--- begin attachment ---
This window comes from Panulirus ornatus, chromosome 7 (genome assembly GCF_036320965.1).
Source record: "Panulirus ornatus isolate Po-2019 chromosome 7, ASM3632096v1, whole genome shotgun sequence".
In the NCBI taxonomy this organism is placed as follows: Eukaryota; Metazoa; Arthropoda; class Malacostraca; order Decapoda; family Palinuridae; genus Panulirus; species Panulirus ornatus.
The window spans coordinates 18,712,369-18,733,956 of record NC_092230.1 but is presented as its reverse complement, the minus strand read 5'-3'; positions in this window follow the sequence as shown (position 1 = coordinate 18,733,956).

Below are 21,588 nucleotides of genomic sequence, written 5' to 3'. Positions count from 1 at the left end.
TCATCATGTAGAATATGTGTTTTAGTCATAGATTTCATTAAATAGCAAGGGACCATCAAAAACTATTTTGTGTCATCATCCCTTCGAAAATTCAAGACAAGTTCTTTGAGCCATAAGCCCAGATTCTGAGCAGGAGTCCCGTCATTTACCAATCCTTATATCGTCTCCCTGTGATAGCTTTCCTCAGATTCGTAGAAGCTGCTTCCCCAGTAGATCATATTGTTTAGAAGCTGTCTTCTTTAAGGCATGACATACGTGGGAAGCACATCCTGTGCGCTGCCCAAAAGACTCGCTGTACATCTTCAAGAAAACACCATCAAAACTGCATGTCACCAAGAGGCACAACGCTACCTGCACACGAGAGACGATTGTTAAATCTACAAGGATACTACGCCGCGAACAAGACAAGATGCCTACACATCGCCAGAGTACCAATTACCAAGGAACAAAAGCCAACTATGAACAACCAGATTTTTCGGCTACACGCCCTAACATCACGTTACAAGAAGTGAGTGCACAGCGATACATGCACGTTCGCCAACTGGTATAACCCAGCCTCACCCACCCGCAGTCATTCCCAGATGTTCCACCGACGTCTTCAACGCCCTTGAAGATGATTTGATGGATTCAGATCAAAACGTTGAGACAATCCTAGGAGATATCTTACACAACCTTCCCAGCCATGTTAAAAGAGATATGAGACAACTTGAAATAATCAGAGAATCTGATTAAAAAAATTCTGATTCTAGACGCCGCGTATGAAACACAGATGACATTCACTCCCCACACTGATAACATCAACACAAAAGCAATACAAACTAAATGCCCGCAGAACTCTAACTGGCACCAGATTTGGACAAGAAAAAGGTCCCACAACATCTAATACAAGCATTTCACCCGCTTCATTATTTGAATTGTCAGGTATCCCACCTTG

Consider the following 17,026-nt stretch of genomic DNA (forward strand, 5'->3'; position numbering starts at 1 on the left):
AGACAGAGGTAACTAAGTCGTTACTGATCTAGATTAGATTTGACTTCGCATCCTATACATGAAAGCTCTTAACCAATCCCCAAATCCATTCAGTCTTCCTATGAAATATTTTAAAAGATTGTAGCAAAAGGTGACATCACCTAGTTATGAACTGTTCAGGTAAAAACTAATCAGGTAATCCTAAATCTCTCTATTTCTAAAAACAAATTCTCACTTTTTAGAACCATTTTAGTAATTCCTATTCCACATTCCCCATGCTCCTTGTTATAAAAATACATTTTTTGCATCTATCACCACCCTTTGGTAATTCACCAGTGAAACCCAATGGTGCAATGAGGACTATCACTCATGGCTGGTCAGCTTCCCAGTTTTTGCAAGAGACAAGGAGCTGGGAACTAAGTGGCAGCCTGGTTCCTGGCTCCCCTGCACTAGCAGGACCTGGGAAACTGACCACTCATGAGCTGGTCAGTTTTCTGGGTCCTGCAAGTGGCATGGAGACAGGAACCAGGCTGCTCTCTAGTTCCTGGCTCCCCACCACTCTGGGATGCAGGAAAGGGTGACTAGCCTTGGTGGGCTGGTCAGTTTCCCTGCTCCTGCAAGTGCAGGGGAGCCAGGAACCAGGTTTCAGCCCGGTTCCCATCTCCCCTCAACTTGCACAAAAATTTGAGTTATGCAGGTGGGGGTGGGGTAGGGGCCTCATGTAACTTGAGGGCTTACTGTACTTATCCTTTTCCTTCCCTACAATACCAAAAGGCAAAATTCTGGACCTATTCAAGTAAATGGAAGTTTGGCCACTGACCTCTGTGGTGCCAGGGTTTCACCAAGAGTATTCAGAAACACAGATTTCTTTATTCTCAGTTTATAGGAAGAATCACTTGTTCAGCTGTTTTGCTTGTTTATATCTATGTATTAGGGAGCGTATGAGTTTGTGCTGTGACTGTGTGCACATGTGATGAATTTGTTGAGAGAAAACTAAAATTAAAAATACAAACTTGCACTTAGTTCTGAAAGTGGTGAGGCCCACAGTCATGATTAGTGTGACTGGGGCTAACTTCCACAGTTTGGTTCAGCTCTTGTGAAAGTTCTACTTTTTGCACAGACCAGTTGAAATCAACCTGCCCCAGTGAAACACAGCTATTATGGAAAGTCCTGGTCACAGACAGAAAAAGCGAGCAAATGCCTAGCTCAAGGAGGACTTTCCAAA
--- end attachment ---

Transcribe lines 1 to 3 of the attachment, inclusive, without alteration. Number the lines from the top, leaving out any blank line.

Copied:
This window comes from Panulirus ornatus, chromosome 7 (genome assembly GCF_036320965.1).
Source record: "Panulirus ornatus isolate Po-2019 chromosome 7, ASM3632096v1, whole genome shotgun sequence".
In the NCBI taxonomy this organism is placed as follows: Eukaryota; Metazoa; Arthropoda; class Malacostraca; order Decapoda; family Palinuridae; genus Panulirus; species Panulirus ornatus.